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I'm a writer, poet, blogger, illustrator, fractalist, and essayist. A wonderer, wanderer, and an unapologetic introvert. I'm old enough not to care how old I am. I'm a romantic and a movie lover; I'm inspired by the epic, the authentic, the numinous, and the luminous. Most of all, I'm blessed.
on April 10, 2016 :
If you have read Melody and the Pier to Forever, Book 1 (if you haven’t, what are you waiting for?), you will recall the massive cliffhanger at the end. In the Epilogue, we get our first real look at the evil empire that Necrolius Anaxagorius has created. We find out that Necrolius is having people shipped in from all over Aquanus so that he can consume their souls and consign them to an everlasting hell.
On the docks, there are executioners making examples of those who fall out of line. Reading the epilogue, I couldn’t help but think that their victims were the lucky ones. They were able to move on. They were saved from a fate worse than death. Death is not the enemy.
… Not a very popular opinion.
And that’s where Otoro Queril comes in. This book follows the story of a man assigned in secret by Conor Kieran to those very chopping blocks. Every day, he executes hundreds of innocent men, women and children as an act of mercy. He does it to save them from being devoured by a monster that will enslave their souls.
Like Melody’s other side-story, Sole Survivor: The Story of Kaza of Theseus, this is a grim, bleak book which delves into the horrors of a fascist regime and doesn’t attempt to spare the reader’s sensibilities. There is a lot here which hearkens to the death camps of Nazi Germany. But whereas Kaza dealt with the initial shock of fresh trauma, this story visits characters who have been so long submerged in it that they’ve passed into a completely different mindset. There is significantly less internal monologue here than there is in Kaza or Montaigne’s other works. This bleakness is a reflection of the inner numbness that sometimes arises in the wake of long-standing trauma. The characters in this story never accept the world around them or the direness of their lives, but they have adapted. This is a challenging mindset that is not often explored in fantasy.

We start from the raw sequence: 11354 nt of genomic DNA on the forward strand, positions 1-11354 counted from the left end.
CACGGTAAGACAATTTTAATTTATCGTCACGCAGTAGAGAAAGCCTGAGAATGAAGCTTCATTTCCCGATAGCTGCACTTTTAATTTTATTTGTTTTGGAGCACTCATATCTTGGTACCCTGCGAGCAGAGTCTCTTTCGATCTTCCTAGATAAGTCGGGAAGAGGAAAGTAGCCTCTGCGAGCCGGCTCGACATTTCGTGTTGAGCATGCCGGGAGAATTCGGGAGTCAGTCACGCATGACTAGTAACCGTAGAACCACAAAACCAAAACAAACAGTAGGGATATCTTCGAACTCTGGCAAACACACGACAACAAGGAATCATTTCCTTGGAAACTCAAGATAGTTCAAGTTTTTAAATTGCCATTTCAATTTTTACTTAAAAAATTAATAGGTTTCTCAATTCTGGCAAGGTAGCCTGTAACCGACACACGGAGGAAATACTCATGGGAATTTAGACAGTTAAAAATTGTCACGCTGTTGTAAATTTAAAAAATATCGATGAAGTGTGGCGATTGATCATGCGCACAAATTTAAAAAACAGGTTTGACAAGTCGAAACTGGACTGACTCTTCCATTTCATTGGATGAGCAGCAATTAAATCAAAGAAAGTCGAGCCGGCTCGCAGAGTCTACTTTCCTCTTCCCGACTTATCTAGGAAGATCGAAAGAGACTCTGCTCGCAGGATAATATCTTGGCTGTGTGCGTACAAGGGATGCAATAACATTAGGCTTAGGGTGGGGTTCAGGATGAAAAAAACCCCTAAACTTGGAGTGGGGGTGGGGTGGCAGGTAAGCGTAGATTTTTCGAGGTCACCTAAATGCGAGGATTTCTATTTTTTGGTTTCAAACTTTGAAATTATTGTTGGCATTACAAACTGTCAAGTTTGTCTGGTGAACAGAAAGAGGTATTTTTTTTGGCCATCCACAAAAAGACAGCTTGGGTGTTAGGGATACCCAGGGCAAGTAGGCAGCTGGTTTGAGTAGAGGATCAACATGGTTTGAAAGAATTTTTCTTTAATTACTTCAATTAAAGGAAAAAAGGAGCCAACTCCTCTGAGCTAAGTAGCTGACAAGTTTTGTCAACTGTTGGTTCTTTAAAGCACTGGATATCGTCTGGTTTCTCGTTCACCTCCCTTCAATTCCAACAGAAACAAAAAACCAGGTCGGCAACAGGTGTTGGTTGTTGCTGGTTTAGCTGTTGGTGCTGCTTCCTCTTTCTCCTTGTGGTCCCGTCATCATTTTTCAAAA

The other standout aspect of this book for me is the exploration of the ultra-thin line between evil and benevolence. On the surface, Otoro’s days are spent engaged in the exact same malevolent actions as his fellow executioners. But because his intent is compassionate, he transmutes cruelty into mercy. He actually injects holiness into unholy acts. Actions like these on some level redeem a world where evil is possible, because forms of holiness such as these could not exist in a universe that is all goodness.
When you live in a world that’s rife with darkness and violence (like Otoro’s, and like ours), it is hard to find hope in something that is only gentleness and light. The mind rejects it, because it doesn’t believe it can be real—and even if it is, it lacks the force and commitment to combat evil—which uses every tactic to its advantage. For this reason I believe that hope in a frightening world must itself be frightening.
And that’s Otoro Queril. And that’s why I love this book.
If you do decide to read it, I highly recommend you read the other books in the series first! Otoro Queril: Saeire Insu Executioner is a side-story to Melody and the Pier to Forever. Read Melody and the Pier to Forever books 1 and 2, and also read Sole Survivor: The Story of Kaza of Theseus. You could read Otoro as a standalone, but you’d be pretty lost. The other books give you the context you need!
(reviewed 12 days after purchase)